Trump’s Trade War Threaten Lives of Babies, According to Nonprofit Group

The trade wars between the United States and China have affected many businesses in negative ways, and could result in substantial jobs losses across the board. Lost in the conversation, however, are the nonprofit organizations who have also been hurt by the back-and-forth tariffs imposed by the two countries upon each other.

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In an op-ed that appeared Monday in the Florida Business Daily, Judith Bannon, the executive director of a Pittsburgh-based organization called “Cribs for Kids,” explained how the “trade wars” between the two nations have negatively affected their company’s mission.

“[O]ur work — and the lives of innocent children — is being threatened by tariffs,” Bannon wrote.

Cribs for Kids produces a portable crib called the “Cribbette,” which is designed to limit the chances of Sudden Infant Death Syndrome, or SIDS, in children under the age of 1, according to reporting from the Washington Examiner. The product is sold to vendors across the country, including hospitals and state agencies that provide or sell the Cribbette to lower-income families for low prices.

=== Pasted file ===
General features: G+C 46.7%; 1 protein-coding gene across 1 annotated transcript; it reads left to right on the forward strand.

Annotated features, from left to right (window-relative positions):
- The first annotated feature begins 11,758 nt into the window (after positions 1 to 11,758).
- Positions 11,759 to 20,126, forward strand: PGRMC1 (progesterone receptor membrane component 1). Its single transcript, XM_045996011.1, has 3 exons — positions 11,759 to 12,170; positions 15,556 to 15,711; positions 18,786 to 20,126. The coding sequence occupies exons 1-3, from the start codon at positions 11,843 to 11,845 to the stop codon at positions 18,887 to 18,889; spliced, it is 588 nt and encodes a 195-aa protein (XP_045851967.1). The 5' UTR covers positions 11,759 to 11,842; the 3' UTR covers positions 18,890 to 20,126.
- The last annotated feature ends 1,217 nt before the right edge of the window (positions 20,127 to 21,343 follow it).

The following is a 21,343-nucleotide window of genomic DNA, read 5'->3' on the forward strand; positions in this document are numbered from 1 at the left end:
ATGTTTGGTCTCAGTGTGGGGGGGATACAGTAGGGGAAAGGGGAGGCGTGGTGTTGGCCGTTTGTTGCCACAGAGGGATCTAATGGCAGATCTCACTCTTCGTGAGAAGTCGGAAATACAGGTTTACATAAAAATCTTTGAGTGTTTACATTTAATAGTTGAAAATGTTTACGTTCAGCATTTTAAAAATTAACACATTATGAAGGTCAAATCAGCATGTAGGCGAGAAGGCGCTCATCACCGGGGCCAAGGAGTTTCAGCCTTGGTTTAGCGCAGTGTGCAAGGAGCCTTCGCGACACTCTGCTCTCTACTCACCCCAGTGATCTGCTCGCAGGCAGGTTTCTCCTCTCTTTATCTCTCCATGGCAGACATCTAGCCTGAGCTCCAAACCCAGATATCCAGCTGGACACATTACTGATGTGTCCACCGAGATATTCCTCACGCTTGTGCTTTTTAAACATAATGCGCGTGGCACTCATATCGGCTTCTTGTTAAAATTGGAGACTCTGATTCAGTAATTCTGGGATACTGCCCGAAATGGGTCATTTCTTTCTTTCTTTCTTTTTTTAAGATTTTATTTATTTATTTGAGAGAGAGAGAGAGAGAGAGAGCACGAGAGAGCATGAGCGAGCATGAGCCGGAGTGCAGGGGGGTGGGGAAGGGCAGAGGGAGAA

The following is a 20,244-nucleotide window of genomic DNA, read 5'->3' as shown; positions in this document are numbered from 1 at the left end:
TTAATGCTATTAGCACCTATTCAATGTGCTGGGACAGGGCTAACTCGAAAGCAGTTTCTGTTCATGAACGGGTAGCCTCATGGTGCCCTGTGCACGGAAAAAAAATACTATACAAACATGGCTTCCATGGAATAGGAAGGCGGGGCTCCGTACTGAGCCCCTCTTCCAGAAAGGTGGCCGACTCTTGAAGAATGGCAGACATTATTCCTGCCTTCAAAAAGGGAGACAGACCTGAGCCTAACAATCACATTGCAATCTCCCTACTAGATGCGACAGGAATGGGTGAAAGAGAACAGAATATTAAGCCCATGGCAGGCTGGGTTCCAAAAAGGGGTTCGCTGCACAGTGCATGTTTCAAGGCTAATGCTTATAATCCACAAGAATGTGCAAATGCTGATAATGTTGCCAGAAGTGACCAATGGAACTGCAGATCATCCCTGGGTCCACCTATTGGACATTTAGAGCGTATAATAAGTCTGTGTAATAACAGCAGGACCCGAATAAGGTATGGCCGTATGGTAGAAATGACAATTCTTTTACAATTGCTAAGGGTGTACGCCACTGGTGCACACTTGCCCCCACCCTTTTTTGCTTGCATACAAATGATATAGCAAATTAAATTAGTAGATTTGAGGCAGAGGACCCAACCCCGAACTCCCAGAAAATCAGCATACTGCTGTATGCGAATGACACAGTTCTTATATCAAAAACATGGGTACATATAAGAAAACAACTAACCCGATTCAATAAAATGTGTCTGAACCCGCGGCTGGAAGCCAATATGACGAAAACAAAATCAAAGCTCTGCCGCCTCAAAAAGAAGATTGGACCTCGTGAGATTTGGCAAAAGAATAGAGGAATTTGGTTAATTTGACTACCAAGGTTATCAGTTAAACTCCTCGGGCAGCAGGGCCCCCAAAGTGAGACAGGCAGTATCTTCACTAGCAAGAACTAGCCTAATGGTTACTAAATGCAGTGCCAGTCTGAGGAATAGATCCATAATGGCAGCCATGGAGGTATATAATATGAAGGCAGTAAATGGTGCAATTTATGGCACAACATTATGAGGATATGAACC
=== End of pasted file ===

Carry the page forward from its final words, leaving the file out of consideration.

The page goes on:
Nobody knows why SIDS occurs, but there were more than 3,600 deaths in children under the age of 1 for which the cause was unknown in the year 2016 alone, according to data from the Centers for Disease Control.

The Cribette is built in China, which is unfortunate for Cribs for Kids. Because it is produced in that nation and not in the U.S., the group, which ordinarily isn’t subjected to taxes due to their nonprofit status, has had to raise the prices of the Cribette because of tariffs on Chinese products.

“As a non-profit, Cribs for Kids is not required to pay federal taxes. But with nearly all our supplies imported from China, tariffs are serving as a 10-percent tax that we are forced to absorb,” Bannon wrote in her op-ed.

The higher costs have resulted in many of the nonprofit’s partners simply saying that they cannot afford to buy as many Cribettes.

“Many partners have been unable or refused to pay the cost difference, because they mistakenly believe that China pays for the tariffs — not us,” Bannon wrote. “When our partners can’t afford to purchase cribs, they cannot distribute them to families in their local areas, and we risk reversing the progress we’ve made on reducing the number of infant deaths. Unfortunately, this directly leads to higher death rates among low-income families,” Bannon added.

President Donald Trump began the trade war against China in 2018, according to reporting from Al Jazeera, by instituting tariffs against imports from Beijing to the tune of hundreds of billions of dollars.

Beyond hurting companies like Cribs for Kids, which rely on Chinese products to promote their causes, the trade war has also hurt U.S. companies that export products to China by about $40 billion since it began, Bloomberg reported in February.

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